Monday, October 20, 2014
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Indiana Supreme Court to examine murky public intoxication laws

The Indiana Supreme Court will decide when drunk and “annoying” is considered criminal.

Posted on May 13, 2014 at 5:25 p.m.

There’s a murky line between obnoxious drunk and criminal, and the Indiana Supreme Court is tasked with defining the difference.

At the request of the attorney general’s office, the Supreme Court will take up a case regarding potentially unconstitutionally vague language found in Indiana’s public intoxication law, according to The Indianapolis Star.

Public intoxication is defined by Indiana law as someone who, while drunk in a public place, “harasses, annoys or alarms another person.”

The request follows a recent ruling by the Indiana Court of Appeals. According to The Wall Street Journal, Rodregus Morgan, of Indianapolis, was arrested in 2012 for public intoxication and disorderly conduct.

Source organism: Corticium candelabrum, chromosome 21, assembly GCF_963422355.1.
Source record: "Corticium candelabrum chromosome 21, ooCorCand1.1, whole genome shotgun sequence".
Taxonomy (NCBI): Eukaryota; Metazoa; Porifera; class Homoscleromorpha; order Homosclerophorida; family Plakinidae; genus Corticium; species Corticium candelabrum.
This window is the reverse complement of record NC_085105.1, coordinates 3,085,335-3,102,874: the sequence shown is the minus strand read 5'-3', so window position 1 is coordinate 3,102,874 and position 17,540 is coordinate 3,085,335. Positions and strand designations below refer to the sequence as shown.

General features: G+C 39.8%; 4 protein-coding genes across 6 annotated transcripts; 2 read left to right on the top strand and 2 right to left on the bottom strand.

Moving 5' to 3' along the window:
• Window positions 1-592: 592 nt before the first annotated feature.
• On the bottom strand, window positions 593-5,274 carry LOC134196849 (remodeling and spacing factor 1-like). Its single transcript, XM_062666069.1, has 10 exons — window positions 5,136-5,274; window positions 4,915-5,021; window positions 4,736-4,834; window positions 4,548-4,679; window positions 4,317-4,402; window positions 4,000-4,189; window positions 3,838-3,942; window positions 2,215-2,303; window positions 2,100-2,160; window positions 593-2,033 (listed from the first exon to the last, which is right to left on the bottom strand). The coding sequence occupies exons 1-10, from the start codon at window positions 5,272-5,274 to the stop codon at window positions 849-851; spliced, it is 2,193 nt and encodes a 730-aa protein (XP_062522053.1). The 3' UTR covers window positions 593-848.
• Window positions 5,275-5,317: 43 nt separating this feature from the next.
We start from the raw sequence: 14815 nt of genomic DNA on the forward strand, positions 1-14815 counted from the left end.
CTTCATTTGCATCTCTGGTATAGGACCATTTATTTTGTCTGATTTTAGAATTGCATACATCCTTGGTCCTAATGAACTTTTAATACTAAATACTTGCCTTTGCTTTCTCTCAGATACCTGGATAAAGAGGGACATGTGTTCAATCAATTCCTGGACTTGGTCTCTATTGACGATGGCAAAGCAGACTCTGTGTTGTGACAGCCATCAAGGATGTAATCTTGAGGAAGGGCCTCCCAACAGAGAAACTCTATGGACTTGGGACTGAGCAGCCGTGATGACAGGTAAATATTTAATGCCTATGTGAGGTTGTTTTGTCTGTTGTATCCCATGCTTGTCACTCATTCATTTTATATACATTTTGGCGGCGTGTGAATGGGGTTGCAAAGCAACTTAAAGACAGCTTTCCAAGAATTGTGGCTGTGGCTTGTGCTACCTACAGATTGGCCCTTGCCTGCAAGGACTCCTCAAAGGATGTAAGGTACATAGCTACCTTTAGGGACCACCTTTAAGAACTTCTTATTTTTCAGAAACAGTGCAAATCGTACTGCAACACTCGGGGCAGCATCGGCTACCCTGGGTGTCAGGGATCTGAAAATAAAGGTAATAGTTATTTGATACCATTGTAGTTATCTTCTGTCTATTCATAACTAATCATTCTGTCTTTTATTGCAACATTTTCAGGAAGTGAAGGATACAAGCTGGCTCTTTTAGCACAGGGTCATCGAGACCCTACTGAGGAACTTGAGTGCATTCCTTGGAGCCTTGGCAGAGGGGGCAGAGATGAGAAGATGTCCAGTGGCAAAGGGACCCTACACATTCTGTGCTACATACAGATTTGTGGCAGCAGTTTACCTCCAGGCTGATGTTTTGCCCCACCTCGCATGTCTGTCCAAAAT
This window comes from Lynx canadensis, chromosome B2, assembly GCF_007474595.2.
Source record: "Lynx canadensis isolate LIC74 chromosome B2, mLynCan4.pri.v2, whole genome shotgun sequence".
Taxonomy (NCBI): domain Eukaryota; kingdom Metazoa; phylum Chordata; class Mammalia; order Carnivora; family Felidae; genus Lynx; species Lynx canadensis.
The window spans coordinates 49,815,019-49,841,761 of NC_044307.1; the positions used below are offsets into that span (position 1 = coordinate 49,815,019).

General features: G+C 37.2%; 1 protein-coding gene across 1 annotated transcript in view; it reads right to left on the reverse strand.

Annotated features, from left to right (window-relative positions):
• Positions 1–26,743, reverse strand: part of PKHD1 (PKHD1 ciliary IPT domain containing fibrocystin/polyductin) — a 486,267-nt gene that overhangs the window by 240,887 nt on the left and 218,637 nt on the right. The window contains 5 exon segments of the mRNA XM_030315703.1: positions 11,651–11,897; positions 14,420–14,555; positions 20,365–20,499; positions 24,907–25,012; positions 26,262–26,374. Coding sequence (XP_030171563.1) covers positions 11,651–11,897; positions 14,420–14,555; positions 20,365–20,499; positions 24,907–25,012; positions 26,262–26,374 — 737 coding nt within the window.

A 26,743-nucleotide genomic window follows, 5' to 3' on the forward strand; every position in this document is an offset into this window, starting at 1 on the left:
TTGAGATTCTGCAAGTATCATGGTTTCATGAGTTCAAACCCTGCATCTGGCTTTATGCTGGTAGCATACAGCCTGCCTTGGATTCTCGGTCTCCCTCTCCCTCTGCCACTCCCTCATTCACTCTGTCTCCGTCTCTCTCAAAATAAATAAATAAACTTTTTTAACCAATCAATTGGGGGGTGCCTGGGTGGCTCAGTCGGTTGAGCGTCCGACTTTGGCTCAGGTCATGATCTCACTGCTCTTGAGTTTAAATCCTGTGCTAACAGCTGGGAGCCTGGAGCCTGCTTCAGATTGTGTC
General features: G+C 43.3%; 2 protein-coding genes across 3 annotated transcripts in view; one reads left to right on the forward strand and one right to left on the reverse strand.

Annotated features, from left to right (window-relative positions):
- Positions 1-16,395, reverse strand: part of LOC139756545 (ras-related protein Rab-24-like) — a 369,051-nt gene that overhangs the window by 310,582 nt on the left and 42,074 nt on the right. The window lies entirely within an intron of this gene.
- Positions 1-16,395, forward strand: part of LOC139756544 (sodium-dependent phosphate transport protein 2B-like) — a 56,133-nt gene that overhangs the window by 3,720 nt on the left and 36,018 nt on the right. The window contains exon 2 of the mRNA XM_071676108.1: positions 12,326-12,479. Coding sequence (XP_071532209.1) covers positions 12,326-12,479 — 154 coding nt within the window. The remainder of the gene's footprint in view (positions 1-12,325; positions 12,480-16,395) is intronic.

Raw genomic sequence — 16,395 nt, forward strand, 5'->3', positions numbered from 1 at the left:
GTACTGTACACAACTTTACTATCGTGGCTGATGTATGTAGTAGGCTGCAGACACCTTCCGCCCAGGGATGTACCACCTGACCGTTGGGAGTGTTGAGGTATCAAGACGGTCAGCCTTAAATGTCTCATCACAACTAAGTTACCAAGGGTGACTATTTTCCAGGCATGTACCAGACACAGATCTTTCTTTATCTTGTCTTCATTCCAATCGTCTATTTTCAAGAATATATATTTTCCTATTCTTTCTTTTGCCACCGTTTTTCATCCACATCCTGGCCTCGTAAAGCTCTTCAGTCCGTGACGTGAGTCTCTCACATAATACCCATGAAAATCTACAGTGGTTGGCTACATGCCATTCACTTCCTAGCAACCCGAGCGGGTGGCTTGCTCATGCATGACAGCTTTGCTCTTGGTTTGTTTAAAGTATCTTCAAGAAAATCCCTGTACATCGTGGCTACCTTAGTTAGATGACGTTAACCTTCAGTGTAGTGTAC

Morgan challenged the law in court on the grounds of being too vague, and the public intoxication conviction was overturned by the Court of Appeals in February 2014.

The Supreme Court has not yet scheduled arguments in the case.

For more on this story visit The Indianapolis Star.

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 Former Secretary of State Hillary Rodham Clinton, center, gathers with House Minority Leader Nancy Pelosi, left, Rep. Zoe Lofgren, second from left, Rep. Doris Matsui, second from right, and Rep. Barbara Lee, right, for a photo after speaking at a fundraiser for Democratic congressional candidates hosted by Pelosi at the Fairmont Hotel, Monday, Oct. 20, 2014, in San Francisco. (AP Photo/Eric Risberg)

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